The town that was later known as the Colonia Ulpia Traiana may date back to the fourth century BCE. Archaeologists have found traces from the third century too, but there is no evidence for continued occupation of the site in the second and first centuries BCE, when Germanic tribes became more influential. On the other hand, the location at the confluence of the rivers Lippe and Rhine cannot have failed to attract people. If they did not live on the exact site of the future Colonia Ulpia Traiana, they must have lived in the immediate vicinity.
In 13/12, the Roman general Drusus, the stepson of the emperor Augustus, ordered the construction of Castra Vetera, a military base that offered accommodation to at least one Roman legion. During the following years, he and his brother Tiberius (the future emperor) campaigned on the east bank of the Rhine. In 8 BCE, the tribe of the Sugambri was forced to migrate to the west bank, where they settled near Castra Vetera. This Germanic tribe, now known as Cugerni, founded the town that was later known as Colonia Ulpia Traiana.
The town soon became the main civil settlement near the army base, where the soldiers could buy things, visit pubs, and raise a family. Nijmegen was created in a similar way. Boom towns like these were usually called "the city of tribe X", and we can assume that Xanten was by now known as the Municipium Cugernorum or something like that. An inscription suggests a second name, Cibernodurum, which means more or less the same: the element durum signifying a market and Ciberni being a variant spelling of Cugerni. (In a similar fashion, Nijmegen was the Oppidum Batavorum and was also called Batavodurum.)
A burning layer proves that Cibernodurum was destroyed during the Batavian revolt (69-70). It was rebuilt after Petillius Cerialis had restored order in the Rhineland in the autumn of 70. Much pottery and tiles were produced by the nearby Twenty-second legion Primigenia. At the beginning of the reign of Trajan, whose full name was Marcus Ulpius Traianus, the town received the status of colonia (between 98 and 107) and was called after the emperor, Colonia Ulpia Traiana. The town was now rebuilt again on a grand scale; about 10,000 people lived within its walls, which had a length of 3.4 km. The stone quaries of the Brohl valley were used intensively. After Cologne, Xanten was the largest town of Germania Inferior.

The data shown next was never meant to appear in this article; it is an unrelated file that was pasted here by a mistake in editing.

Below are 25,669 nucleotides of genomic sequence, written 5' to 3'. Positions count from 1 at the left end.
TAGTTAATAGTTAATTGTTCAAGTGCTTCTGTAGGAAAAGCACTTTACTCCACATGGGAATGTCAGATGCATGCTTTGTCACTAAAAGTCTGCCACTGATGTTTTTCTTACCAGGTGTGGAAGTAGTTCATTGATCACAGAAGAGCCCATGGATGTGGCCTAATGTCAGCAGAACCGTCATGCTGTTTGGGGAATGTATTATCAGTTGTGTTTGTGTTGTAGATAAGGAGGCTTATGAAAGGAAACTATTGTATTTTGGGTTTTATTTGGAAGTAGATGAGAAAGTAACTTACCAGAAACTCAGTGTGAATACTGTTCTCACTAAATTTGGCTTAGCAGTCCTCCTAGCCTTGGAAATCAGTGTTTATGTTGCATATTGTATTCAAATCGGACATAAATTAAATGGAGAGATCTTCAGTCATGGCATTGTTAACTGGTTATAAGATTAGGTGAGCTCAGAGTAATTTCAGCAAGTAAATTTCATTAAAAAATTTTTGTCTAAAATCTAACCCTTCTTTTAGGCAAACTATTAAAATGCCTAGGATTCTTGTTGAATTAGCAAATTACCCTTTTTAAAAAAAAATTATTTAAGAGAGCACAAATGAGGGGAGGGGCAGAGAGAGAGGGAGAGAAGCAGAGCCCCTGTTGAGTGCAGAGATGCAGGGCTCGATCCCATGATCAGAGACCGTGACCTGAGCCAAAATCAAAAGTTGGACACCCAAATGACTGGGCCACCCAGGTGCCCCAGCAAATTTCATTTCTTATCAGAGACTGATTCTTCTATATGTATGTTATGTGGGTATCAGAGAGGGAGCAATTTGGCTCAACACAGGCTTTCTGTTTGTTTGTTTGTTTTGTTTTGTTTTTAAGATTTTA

Like all new Roman towns, Xanten had a gridiron layout. Its amphitheater has been excavated, just like the bathhouse (which has the same map as the thermae of Heerlen, although Xanten is four times larger), temples dedicated to the Capitoline Triad, Portunus (both in Mediterranean style) and the Matres (native style), its town wall and gates, market with town hall (forum and basilica), an inn, and the district of the artisans. Today, several of these buildings have been reconstructed, because the ancient city is currently rebuilt as the "Archäologische Park Xanten". The country surrounding Colonia Ulpia Traiana produced barley, wheat, milk and meat for the soldiers of the nearby fortress, so we can assume that most people from Xanten were farmers and peasants.
In 260, the Franks crossed the Rhine and occupied large parts of Germania Inferior. Although the decline of Xanten had started earlier - the Rhine had changed its course - it appears that it was still an important target for the invaders. The city survived, although at least one man or woman was unable to recover a treasure of 390 silver pieces, three spoons, a dish, and several other objects, which remained buried until it was excavated by archaeologists.
The city was less lucky after a second invasion, in 275. For some time, Xanten was a ghost town. Another factor may have been the acidification of the soil, which made it hard to produce barley and wheat.
At the end of the third century, the Roman emperor Constantius I Chlorus restored order. The town was refounded with exceptionally strong walls, and this suggests that it was no longer a civil settlement but had become the military base of the Thirtieth Legion Ulpia Victrix used the center of the town. It is a bit strange, however, to note that there are hardly any coins from this settlement, which suggests that it was only used during crises.
Xanten was now known as Tricensimae, "thirty".note[Ammianus Marcellinus, Roman History 18.2.4.] The name Traiana also survived and was rendered as Tronje, the native town of Hagen, one of the heroes of the famous Nibelungen epic.
In the fourth century, the Christians venerated Saint Victor, who was buried on the cemetery southeast of Tricesimae. In fact, the modern name Xanten is derived from Ad santos, "Near the saints". This name is also known from the Nibelungen epic, as the city of Siegfried. This is probably not coincidental, because in the sixth century, Xanten had become a castle of the Franks, and the name Siegfried may be a translation of Victor (both names mean "victorious", and both Victor and Siegfried were known as dragon slayers).
Hans-Joachim Schalles, Martin Müller, Norbert Zieling (eds.) Colonia Ulpia Traiana. Xanten und sein Umland in römischer Zeit (2008)